Teaching public-school students about practicing safe sex still remains a controversial idea in many parts of America, including in North Carolina. But a lot of legislators in the Tar Heel State see no problem with telling kids they're at risk of being trafficked for sex. North Carolina Senate Bill 279 would amend state sex-education standards to require all schools teach age-appropriate info on "the threats" of sex trafficking. A version of the legislation has already cleared the House.
The bill was originally introduced as a measure making slight changes to councelor credential requirements; the sex-education component was tacked on later. It states that schools must teach age-appropriate "sex trafficking prevention and awareness" as part of sexual education curriculum. The bill also says school administrators must collaborate with law enforcement agents when developing or presenting this material.
This is troubling enough on its own: Training cops on sex trafficking issues is often a collaborative effort by religious nonprofits and the U.S. Justice Department (DOJ) who preach the new gospel of prostitution: that almost all women working in it were, at least originally, forced into it and should be treated as victims; that the Internet fuels a thriving child sex-slavery trade; that "ending demand" for adult prostitution by targeting johns and using other tough-on-prostitution measures are necessary to stop children from being sold into sexual slavery; and that there's a rampant and escalating problem with sex trafficking in the United States. But there is no solid evidence that any of these things are true. A DOJ-orchestrated, law-enforcement-centered sex trafficking "awareness" program for public school kids seems likely to spew the kind of fact-lite, panic-heavy propaganda that fueled school anti-drug programs like DARE.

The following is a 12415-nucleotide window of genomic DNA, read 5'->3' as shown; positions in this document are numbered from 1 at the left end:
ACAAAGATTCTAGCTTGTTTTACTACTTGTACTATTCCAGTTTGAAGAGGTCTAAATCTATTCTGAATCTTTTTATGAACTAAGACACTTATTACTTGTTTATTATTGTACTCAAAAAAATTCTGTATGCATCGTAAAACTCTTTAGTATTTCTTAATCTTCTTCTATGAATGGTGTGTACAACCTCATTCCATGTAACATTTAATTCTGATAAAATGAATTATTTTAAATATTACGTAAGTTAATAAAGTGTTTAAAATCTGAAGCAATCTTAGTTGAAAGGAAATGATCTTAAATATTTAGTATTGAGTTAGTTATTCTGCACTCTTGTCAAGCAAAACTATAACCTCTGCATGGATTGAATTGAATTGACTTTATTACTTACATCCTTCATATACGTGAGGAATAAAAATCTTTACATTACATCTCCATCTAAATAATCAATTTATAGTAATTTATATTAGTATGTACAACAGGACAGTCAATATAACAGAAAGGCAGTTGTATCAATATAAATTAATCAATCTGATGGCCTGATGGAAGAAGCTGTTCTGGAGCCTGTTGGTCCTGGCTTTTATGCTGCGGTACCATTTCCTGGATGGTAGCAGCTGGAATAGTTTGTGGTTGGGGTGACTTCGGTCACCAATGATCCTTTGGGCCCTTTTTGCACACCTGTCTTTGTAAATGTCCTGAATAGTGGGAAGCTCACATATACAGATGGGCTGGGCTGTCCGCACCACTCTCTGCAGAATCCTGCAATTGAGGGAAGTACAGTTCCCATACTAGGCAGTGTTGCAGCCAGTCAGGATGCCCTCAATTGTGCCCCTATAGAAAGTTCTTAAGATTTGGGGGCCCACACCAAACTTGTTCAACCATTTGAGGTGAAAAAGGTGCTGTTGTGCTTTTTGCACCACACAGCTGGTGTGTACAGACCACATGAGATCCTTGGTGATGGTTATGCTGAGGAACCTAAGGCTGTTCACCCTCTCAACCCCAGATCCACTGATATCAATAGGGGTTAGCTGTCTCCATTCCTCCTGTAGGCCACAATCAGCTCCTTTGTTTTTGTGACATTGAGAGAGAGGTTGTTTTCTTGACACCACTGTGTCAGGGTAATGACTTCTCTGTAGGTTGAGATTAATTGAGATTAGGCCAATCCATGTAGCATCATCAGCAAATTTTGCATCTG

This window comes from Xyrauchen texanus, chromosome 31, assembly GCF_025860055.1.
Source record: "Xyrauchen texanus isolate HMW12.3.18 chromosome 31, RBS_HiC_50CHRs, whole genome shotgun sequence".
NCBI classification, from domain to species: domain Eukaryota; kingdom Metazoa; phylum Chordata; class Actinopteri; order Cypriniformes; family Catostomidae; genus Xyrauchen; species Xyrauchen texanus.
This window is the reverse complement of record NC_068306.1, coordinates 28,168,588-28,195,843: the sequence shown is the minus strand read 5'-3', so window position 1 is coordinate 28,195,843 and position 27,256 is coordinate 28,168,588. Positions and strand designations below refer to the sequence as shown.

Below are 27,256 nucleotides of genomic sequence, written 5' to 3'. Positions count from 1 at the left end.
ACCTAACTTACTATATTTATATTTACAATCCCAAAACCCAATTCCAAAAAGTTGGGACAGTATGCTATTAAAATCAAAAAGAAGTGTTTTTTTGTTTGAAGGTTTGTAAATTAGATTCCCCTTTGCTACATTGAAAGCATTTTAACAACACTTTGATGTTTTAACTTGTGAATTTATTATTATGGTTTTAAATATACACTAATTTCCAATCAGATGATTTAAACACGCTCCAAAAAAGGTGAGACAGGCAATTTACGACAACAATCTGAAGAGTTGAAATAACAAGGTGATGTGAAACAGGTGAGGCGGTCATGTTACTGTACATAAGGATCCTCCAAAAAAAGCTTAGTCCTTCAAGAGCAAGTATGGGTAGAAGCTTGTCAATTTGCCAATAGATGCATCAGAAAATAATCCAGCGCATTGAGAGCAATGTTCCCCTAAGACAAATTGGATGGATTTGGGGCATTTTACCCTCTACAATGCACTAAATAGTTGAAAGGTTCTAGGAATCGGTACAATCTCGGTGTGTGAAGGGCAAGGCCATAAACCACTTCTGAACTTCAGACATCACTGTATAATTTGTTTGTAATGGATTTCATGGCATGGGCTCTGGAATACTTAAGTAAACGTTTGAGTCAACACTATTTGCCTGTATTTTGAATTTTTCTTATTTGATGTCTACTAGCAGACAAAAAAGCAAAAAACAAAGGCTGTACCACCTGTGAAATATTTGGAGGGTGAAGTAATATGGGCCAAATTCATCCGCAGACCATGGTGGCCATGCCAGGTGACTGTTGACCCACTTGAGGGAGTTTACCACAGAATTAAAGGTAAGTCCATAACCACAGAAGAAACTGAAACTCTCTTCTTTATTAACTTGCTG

But the potential to spread bad information and scare kids into thinking they're likely to be snatched up by sex traffickers probably isn't even the worst part of the North Carolina bill. Another component of its sex-trafficking education requirement is that schools must work with local law enforcement to develop "a referral protocol for high-risk pupils and minors." Note that it doesn't say the school must report if it suspects a minor is being sexually exploited, merely if they're deemed "at risk" of it, whatever that means. It's a scheme that seems at best redundant—if officials know a student is being sexually exploited, wouldn't they already report it to authorities?—and, at worst, likely to get state authorities unnecessarily involved in a lot more students' and families' life.
The last sex-ed rule change North Carolina lawmakers want to make is amending a requirement that sex-ed instruction be limited to "professionals and credentialed experts in the field of sexual health education," instead allowing experts in "education, adolescent psychology, behavioral counseling, medicine, human anatomy, biology, ethics, or health education" to teach. While a loosening of strict occupational licscening regulations is usually something to cheer, the change is being promoted as a way to let schools create sex-ed programs that "better reflect the values of a community, stuff like Dr. James Dobson's Focus on the Family," as state Rep. Chris Whitmire (R-Rosman) put it before a committee hearing earlier this month.
"I think this legislation has another intent," Rep. Tricia Cotham (D-Mecklenberg) told WRAL News. "The real attempt is to allow faith-based sex education curriculum and make it available in our public schools."
A version of the legislation has already cleared the North Carolina House. SB 279 is expected to be voted on in the Senate this week.